Is Trae Young the Next Stephen Curry?

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Trae Young has gained immense hype as an outlier PG, as he posted monster freshman stats for Oklahoma averaging 27 points and 9 assists. He thrives on his excellent shooting, as he made 3.7 three pointers per game and backed it up with 86% FT.

His main weakness is poor physical tools, as he is just 6’2″ with a 6’4″ wingspan and limited athleticism. But Stephen Curry has overcome similar physical limitations, so it’s worth considering whether Trae has similar upside before writing him off.

What If He’s Not Steph?

There isn’t a strong middle ground for small and unathletic players to succeed as decent starters when they fall short of being an elite outlier. After Steph the next best diminutive non-athletes currently are bench players such as Tyus Jones, Shabazz Napier, and Trey Burke.

Steve Nash provides another example of an elite past PG, but him and Steph are rare breeds. They establish that a small non-athlete can be an MVP candidate if he is either

1) The best shooter of all time with elite passing and IQ or
2) The best passer of all time with elite shooting and IQ

Anything less than that, and you are probably a bench player. It’s a steep curve with little margin for error.

Golden State Warriors v Phoenix Suns

Trae and the Sooners

This past season Oklahoma returned all top 9 rotation players but PG’s Jordan Woodard and Darrion Strong-Moore. Overall they returned 79% of their minutes that rated comparatively well statistically, as 81% of their win shares and 80% of their minute weighted BPM came back.

The only significant additions were Trae Young and Brady Manek. You would expect that replacing mediocre PG minutes with elite ones while everybody else gained experience would catapult the Sooners forward. But they only gently crept up the standings.

The Sooners improved by 7.2 pts/100 on defense, but gave most of it back by regressing 4.6 pts/100 on defense. Overall they took a small step forward as they progressed from the #65 kenpom team to #48.

In spite of Trae crushing individual expectations, the Sooners underachieved pre-season expectations with every stat model and poll projecting them top 40.

When individual and team success misalign like this, it’s a flag to take the individual stats with a major grain of salt. Especially for a player with his monster assist rate, it is alarming that he may not have helped the team with his passing as much as he hurt it with his defense.

Big 12 Swooners

Everything was peachy for Trae entering January. He was on fire and so were the Sooners at 12-1 with the #13 kenpom rank. But they had yet to face a single top 80 defense, and unfortunately 16 of their 19 remaining games came against top 60 defenses.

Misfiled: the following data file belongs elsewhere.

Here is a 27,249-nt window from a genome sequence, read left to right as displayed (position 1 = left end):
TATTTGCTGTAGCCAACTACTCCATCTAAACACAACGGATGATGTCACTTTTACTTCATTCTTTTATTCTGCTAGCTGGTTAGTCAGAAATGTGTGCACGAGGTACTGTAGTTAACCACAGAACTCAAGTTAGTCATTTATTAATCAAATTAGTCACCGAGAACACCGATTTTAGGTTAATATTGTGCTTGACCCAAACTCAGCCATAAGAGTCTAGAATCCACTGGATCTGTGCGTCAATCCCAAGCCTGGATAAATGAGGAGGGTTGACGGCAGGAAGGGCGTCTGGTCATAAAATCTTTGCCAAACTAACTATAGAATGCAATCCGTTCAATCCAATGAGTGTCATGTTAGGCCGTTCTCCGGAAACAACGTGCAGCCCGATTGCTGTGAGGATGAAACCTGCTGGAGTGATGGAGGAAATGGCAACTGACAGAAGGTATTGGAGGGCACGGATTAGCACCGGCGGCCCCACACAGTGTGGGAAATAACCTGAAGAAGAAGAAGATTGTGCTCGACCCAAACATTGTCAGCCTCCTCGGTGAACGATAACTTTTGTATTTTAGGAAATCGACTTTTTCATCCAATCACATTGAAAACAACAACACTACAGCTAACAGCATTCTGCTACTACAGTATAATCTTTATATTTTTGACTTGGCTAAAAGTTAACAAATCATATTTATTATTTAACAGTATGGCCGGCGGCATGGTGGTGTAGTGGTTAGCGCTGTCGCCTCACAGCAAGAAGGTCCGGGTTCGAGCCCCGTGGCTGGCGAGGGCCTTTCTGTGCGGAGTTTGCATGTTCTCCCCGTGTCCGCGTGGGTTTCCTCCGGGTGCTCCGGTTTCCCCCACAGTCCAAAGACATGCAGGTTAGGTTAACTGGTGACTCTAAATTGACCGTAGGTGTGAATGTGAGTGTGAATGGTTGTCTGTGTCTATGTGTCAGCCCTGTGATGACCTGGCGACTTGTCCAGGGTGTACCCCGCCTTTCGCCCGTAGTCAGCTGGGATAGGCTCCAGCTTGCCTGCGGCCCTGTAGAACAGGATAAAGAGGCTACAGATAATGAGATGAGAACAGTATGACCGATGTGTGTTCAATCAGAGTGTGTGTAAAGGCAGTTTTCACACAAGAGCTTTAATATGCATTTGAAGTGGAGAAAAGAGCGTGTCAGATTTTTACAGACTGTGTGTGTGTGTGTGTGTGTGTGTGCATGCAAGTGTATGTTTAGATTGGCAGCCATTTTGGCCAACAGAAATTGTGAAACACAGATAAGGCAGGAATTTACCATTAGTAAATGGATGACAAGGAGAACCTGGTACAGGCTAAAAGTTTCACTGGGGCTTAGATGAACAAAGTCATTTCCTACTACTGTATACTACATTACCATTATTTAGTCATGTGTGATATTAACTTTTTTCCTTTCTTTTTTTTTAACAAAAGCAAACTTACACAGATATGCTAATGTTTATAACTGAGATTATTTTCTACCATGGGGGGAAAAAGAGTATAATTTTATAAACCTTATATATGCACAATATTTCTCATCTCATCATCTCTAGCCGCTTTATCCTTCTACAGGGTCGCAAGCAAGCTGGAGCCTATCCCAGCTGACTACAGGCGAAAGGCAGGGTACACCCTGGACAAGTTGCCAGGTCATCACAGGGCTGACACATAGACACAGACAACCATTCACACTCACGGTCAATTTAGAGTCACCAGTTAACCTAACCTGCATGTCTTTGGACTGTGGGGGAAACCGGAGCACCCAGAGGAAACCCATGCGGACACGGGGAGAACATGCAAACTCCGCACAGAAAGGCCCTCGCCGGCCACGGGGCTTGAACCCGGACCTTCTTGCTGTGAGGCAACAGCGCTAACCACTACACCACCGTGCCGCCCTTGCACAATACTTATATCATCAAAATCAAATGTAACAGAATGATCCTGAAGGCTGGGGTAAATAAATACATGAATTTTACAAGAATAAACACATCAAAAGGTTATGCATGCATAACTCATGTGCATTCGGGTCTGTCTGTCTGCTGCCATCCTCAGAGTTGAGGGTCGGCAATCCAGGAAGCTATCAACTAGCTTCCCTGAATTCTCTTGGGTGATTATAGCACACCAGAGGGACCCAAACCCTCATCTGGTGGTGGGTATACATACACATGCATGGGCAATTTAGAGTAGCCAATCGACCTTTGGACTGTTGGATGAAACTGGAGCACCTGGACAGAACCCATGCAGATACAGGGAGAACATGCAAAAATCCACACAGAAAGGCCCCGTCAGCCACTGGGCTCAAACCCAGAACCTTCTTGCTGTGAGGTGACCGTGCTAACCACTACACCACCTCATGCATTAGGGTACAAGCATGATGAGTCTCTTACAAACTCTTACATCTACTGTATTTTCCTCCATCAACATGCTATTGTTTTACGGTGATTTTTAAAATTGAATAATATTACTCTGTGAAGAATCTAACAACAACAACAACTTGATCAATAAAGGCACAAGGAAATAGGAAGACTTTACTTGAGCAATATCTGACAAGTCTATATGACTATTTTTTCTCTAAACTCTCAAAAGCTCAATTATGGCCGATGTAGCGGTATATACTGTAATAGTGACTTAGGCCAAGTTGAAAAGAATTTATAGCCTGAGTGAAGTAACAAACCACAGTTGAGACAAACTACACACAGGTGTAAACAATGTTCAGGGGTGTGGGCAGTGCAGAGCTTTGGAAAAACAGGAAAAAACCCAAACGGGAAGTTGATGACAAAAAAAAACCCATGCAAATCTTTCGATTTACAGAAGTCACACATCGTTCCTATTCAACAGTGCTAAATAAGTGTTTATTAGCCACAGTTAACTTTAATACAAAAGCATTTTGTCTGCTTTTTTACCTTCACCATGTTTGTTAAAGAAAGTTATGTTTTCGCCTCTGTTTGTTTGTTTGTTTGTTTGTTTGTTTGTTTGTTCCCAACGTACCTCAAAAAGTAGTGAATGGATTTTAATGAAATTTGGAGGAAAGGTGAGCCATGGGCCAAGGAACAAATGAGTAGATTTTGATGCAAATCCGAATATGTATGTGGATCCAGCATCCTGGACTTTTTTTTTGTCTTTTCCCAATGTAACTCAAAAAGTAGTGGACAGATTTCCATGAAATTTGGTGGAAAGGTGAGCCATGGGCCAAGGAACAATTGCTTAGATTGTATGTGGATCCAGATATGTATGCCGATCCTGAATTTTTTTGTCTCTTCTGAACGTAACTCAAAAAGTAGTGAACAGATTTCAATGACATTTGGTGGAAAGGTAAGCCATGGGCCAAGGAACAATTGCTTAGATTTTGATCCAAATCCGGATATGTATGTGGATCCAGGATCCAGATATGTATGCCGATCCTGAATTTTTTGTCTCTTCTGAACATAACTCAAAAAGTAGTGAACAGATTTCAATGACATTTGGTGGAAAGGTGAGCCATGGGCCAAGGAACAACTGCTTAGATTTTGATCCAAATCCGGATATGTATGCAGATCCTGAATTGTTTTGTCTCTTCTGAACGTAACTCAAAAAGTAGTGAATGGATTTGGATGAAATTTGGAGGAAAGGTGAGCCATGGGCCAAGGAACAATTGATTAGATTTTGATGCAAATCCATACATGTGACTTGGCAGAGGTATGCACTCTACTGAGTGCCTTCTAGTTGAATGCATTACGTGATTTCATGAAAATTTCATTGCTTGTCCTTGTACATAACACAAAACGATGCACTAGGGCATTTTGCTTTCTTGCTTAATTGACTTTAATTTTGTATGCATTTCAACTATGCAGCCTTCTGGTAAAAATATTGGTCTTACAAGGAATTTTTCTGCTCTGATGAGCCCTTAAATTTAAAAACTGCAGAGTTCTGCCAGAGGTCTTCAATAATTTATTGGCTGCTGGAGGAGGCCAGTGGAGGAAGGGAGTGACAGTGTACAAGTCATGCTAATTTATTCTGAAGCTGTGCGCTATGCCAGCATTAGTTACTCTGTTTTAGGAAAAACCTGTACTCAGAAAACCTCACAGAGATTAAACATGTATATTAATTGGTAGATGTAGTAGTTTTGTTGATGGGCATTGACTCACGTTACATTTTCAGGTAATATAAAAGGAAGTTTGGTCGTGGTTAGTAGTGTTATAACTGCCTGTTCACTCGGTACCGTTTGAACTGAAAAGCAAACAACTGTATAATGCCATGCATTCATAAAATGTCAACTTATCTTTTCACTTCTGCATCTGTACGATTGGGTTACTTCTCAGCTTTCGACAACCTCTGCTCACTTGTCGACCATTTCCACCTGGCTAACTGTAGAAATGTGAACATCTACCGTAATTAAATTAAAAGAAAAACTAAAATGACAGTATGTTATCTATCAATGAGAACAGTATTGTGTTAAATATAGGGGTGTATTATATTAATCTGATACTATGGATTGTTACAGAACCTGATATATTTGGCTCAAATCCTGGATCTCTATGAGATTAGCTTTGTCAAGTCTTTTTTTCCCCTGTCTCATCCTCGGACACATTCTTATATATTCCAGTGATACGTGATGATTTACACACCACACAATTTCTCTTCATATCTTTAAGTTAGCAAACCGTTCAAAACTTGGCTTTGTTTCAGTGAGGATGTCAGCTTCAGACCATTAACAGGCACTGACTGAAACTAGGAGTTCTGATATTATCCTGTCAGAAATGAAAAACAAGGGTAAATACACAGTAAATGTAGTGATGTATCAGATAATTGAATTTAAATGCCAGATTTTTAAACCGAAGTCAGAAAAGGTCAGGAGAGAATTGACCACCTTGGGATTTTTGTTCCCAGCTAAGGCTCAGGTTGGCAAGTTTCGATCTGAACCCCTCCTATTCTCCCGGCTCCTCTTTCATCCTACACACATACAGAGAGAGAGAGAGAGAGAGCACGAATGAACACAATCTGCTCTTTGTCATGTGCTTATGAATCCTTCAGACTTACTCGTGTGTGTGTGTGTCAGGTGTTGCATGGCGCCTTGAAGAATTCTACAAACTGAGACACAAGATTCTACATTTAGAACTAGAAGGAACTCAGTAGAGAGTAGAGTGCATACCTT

Over the second half of the season, Trae came crashing to earth and so did Oklahoma. His per 40 minute splits tell the story:

Pts Ast TOV
vs non-Top 80 D 35.1 12.3 5.3
vs Top 60 D 27.7 7.9 6.3

This is ugly. Notably his assist rate fell off a cliff against better defenses. Trae has complained about seeing frequent double teams, but he could have done a better job of punishing them with his passing.

eFG% 3PA 3P%
vs non-Top 80 D 56.6% 12.6 39.7%
vs Top 60 D 47.7% 10.7 32.7%

Further, his shotmaking took a major hit against better opponents. He faced bigger defensive players, struggled to get his shot off, and forced low quality attempts that often missed. This is a major concern in the NBA, as most 6’5″ pros can easily stay in front him and tightly contest his shot.

Everybody wants to throw Trae’s teammates under the bus, but Oklahoma was 2.3 pts per 100 better in conference play in ’16-17 when the same players were less experienced than they were in ’17-18 with Trae.

Maybe we should focus less on Trae’s teammates being bad, and instead consider the possibility that Trae is the bad Sooner who will be bad in the NBA later.

Bottom Line

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In spite of his many flags, there is some hope for Trae. His individual stats cannot be completely ignored, as he has a rare combination of shotmaking ability and vision. He could become a very good pro if his decision making rapidly improves over time and he isn’t too bad on D.

But this is a long-shot gamble. He will likely be bad defensively, he will have trouble getting past most NBA defensive players, he will have trouble getting his shot off, and even though he sees the floor well he is not currently a high IQ passer.

He is such an outlier that it is fair to give him non-zero all-star equity. But this is a low % outcome, and there aren’t many cases where he falls short and is still useful.

Realistic Comps

The next tier of little guy after Nash and Curry includes Isaiah Thomas who a two time all-star. But he was a huge liability on defense, it’s hard to build an elite offense around him, and his performance fell off a cliff in the playoffs. After the Celtics traded him, he went from a likely max contract to a bench player who may never start again. This is why he slid to #60 in the draft– it only requires a small decline for his type to go from all-star to backup.

Trae has decent odds of being similar to IT. This outcome is better than nothing, but it’s such a difficult piece to fit into an elite contender, I would aim higher in the lottery.